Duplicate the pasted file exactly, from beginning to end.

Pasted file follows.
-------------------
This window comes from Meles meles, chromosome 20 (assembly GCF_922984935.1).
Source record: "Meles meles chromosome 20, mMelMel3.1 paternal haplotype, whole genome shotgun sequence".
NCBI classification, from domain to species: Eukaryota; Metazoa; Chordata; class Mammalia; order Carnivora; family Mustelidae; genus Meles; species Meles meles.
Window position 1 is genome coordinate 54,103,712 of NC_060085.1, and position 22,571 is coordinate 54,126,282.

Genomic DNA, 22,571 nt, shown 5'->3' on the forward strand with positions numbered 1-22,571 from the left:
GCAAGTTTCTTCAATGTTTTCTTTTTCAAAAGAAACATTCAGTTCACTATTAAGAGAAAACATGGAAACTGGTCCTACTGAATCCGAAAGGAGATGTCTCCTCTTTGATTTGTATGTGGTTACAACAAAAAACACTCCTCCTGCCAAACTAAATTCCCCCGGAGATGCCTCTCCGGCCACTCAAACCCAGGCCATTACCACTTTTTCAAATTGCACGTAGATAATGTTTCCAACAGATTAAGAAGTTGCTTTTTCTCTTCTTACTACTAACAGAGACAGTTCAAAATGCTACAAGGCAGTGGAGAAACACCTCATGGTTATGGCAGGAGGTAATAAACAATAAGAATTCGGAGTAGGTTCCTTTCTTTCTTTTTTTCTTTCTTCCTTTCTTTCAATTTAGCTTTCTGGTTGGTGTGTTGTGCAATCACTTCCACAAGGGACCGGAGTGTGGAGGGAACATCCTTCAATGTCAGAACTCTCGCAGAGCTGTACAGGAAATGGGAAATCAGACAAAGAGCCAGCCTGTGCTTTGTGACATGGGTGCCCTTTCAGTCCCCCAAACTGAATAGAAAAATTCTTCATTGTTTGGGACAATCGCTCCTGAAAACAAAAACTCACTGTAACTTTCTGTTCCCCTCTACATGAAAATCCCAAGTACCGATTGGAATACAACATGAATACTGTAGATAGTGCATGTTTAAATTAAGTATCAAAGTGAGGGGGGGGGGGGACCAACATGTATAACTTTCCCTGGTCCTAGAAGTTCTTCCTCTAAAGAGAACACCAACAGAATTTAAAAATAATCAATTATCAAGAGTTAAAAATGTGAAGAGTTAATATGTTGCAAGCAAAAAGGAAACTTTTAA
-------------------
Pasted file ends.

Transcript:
This window comes from Meles meles, chromosome 20 (assembly GCF_922984935.1).
Source record: "Meles meles chromosome 20, mMelMel3.1 paternal haplotype, whole genome shotgun sequence".
NCBI classification, from domain to species: Eukaryota; Metazoa; Chordata; class Mammalia; order Carnivora; family Mustelidae; genus Meles; species Meles meles.
Window position 1 is genome coordinate 54,103,712 of NC_060085.1, and position 22,571 is coordinate 54,126,282.

Genomic DNA, 22,571 nt, shown 5'->3' on the forward strand with positions numbered 1-22,571 from the left:
GCAAGTTTCTTCAATGTTTTCTTTTTCAAAAGAAACATTCAGTTCACTATTAAGAGAAAACATGGAAACTGGTCCTACTGAATCCGAAAGGAGATGTCTCCTCTTTGATTTGTATGTGGTTACAACAAAAAACACTCCTCCTGCCAAACTAAATTCCCCCGGAGATGCCTCTCCGGCCACTCAAACCCAGGCCATTACCACTTTTTCAAATTGCACGTAGATAATGTTTCCAACAGATTAAGAAGTTGCTTTTTCTCTTCTTACTACTAACAGAGACAGTTCAAAATGCTACAAGGCAGTGGAGAAACACCTCATGGTTATGGCAGGAGGTAATAAACAATAAGAATTCGGAGTAGGTTCCTTTCTTTCTTTTTTTCTTTCTTCCTTTCTTTCAATTTAGCTTTCTGGTTGGTGTGTTGTGCAATCACTTCCACAAGGGACCGGAGTGTGGAGGGAACATCCTTCAATGTCAGAACTCTCGCAGAGCTGTACAGGAAATGGGAAATCAGACAAAGAGCCAGCCTGTGCTTTGTGACATGGGTGCCCTTTCAGTCCCCCAAACTGAATAGAAAAATTCTTCATTGTTTGGGACAATCGCTCCTGAAAACAAAAACTCACTGTAACTTTCTGTTCCCCTCTACATGAAAATCCCAAGTACCGATTGGAATACAACATGAATACTGTAGATAGTGCATGTTTAAATTAAGTATCAAAGTGAGGGGGGGGGGGGACCAACATGTATAACTTTCCCTGGTCCTAGAAGTTCTTCCTCTAAAGAGAACACCAACAGAATTTAAAAATAATCAATTATCAAGAGTTAAAAATGTGAAGAGTTAATATGTTGCAAGCAAAAAGGAAACTTTTAA